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Judge Rules In Favor Of Decryption

A woman accused of real-estate fraud must turn in unencrypted copy of a hard drive, despite Fifth Amendment protest
A judge has ruled that a Colorado woman accused by federal authorities of real estate fraud must surrender a copy of her laptop's hard drive to prosecutors, even though the drive is protected with full-disk encryption software.

The ruling by U.S. District Court Judge Robert Blackburn came Monday after the woman, Ramona Fricosu (aka Ramona Smith), had argued that being forced to produce the password would have violated her right against self-incrimination under the Fifth Amendment.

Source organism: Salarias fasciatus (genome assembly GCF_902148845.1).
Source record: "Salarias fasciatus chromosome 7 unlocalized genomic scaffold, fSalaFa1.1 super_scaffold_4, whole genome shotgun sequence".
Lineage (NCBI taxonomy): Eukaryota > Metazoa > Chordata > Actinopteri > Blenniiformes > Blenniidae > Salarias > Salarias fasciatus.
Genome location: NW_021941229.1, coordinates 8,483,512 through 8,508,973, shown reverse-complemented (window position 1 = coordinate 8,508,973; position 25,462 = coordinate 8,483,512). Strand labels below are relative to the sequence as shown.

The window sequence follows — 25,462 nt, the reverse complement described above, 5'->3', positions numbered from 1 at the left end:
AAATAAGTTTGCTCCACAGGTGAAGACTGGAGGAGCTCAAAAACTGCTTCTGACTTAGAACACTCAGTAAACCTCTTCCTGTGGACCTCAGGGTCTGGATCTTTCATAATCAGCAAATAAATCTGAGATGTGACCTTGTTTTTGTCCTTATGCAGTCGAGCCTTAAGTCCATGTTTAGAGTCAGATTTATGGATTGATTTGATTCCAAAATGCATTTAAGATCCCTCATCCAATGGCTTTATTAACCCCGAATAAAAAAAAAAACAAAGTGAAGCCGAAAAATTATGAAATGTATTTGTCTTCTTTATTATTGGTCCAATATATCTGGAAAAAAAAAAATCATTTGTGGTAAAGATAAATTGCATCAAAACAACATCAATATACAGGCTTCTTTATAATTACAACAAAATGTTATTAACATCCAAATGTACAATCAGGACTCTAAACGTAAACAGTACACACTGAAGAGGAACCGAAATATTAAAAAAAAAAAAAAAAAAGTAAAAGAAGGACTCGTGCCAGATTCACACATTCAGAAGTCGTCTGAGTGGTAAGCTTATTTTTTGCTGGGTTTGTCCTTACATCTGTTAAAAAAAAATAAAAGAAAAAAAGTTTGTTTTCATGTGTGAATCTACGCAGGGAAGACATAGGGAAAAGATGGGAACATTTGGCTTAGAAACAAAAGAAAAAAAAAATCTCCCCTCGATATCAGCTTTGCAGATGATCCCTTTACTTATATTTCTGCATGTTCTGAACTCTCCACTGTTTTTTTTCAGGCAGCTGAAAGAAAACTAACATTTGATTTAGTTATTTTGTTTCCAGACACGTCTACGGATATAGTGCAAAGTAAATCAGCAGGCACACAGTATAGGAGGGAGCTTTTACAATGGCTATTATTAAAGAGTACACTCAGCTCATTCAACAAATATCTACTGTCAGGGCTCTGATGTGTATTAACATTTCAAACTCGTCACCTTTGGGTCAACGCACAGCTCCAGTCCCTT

FBI agents had seized three desktops and three laptops during a search of the house where Fricosu was living with her mother and two children. Only one of the computers, a Toshiba Satellite M305 laptop, was protected by full-disk encryption, and agents couldn't access its contents. Accordingly, prosecutors sought a warrant to search the computer, based on evidence that Fricosu owned it. Notably, agents found the laptop in her bedroom. Furthermore, the FBI agent who studied the computer said that the encryption screen identified the laptop as "RS.WORKGROUP.Ramona," and noted that the latter part of the name would have been selected by the operating system by default, based on information that had been used to configure the PC.

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